Saraki’s acquittal: Is the S/C right in its judgement?-Voxpop


On Friday last week, Justice Centus Chima Nweze, of the Supreme Court, discharged Senate President Bukola Saraki of the 18-count false asset delaration charges leveled against him by the Federal Government, after a back and forth legal rigmarole involving the Code of Conduct Tribunal (CCT), Federal Government and the Appeal Court.
PAUL OKAH speaks to Nigerians on the implications of the judgement.

No case submission verdict The Apex court, while delivering its judgment Per Nwaeze, JSC held that the Court of Appeal’s judgment restoring 3 of the counts based on evidence already ascribed by the Court of Appeal as hearsay evidence, was “equivalent to judicial equivalence of a forensic somersault”.
It must be reiterated that a No Case Submission, when raised by a party/counsel, implies in simple terms that the party or his counsel are of the view that all evidences adduced by the Prosecution have not been able to link the Defendant with the commission of the alleged offence for which he/she is being charged for.
Moreso, the Courts in a plethora of cases, have held that a no case submission may be upheld where: a.
There is no evidence to prove an essential element of the alleged offence b.
The evidence adduced has been so discredited as a result of cross-examination; and c.
The evidence is so manifestly unreliable that no reasonable tribunal or court can safely convict on it.
See: AMINU V.
STATE (2004) 2 NWLR (Pt.
909) 108, AITUMA V.
STATE (2007) 5 NWLR (Pt. 1028) 466. In furtherance of same, the Apex Court’s decision in Suberu v.
State (2010) 3 NMLR (Pt.11) at 360-361, where the Supreme Court held that where a no case has been made against an accused person at the end of the case of the Prosecution asking the accused person to answer the charge by calling evidence, would amount to reversal of the Constitutional presumption of innocence in favour of such accused person under Section 36(5) of the Constitution.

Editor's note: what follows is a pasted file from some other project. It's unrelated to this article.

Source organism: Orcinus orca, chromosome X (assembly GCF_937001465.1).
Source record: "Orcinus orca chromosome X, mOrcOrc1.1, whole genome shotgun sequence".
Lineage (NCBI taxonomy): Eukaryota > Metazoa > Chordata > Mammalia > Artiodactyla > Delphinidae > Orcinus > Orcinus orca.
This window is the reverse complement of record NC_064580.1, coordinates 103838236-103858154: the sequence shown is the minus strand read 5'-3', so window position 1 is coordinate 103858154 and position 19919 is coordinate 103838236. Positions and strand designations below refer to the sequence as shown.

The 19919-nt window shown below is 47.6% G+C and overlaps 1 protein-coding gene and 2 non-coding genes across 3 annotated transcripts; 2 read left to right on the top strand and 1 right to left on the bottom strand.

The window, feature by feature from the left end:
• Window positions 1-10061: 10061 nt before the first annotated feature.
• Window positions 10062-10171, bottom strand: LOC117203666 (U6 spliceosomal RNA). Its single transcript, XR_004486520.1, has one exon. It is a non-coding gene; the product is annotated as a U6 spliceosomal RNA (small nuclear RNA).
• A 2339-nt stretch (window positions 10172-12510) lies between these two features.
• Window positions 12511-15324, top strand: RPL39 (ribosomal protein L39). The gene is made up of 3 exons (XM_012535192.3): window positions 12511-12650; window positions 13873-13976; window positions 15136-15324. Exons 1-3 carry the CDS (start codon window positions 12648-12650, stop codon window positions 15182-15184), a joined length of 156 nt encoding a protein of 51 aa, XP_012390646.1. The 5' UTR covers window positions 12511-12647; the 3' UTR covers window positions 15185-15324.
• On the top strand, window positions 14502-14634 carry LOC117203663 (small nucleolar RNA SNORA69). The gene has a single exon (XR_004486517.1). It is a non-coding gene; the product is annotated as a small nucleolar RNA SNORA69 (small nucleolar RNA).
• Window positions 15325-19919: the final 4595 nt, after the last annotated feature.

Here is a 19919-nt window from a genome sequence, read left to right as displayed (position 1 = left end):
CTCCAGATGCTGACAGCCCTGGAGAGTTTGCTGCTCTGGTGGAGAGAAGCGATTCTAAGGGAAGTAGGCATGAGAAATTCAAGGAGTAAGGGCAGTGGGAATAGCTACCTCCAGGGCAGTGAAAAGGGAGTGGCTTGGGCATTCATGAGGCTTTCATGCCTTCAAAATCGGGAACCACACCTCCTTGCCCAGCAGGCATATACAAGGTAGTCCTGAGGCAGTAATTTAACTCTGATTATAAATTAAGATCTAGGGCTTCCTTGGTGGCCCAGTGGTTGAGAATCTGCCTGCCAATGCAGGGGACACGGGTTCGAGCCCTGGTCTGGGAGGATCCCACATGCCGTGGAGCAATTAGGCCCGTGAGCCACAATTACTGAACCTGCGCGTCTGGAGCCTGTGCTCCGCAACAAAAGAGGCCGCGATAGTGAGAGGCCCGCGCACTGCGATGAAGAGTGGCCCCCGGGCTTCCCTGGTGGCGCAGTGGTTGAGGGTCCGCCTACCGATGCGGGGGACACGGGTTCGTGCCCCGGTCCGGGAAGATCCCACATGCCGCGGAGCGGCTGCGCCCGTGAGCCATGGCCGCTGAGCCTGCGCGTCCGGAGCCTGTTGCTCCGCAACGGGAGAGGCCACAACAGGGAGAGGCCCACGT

See also Okoro v. State (1988) 5 NWLR (Pt. 94) SC 255 at 277. Henry Eni-Otu, legal practitioner.
APC after Saraki The judgement of the Supreme Court last week is a plus to democracy because it seems we have started getting it right in the country.
The travails of Saraki is simply because he’s not in the mainstream of politics in the APC.
In fact, his emergence as Senate President has been causing ripples in the APC because we was not the person that was originally preped for the position.
Therefore, he was haunted and hounded by the APC federal government, because Chuwang Grace Henry he was seen as an opposition.
It was the federal government that instituted a case against him in the Code of Conduct Tribunal.
Even though he has never been found guilty of any crime, the federal government have never relented in making sure that Saraki was indicted and removed as the No.3 citizen in Nigeria.
In a nutshell, the judgement of the Supreme Court should be celebrated because it shows that the judiciary is now independent of the executive arm of government and the last hope of the common man.
Adetayo Ridwan, student.
Supreme Court final bus stop Since the Supreme Court has delivered judgement on the case of false asset declaration against Saraki, there is nothing else that can be said about it because the Supreme Court happens to be the highest decision-making body in Nigeria.
The case was even dragged on more than was expected because of the selfish interest of a few.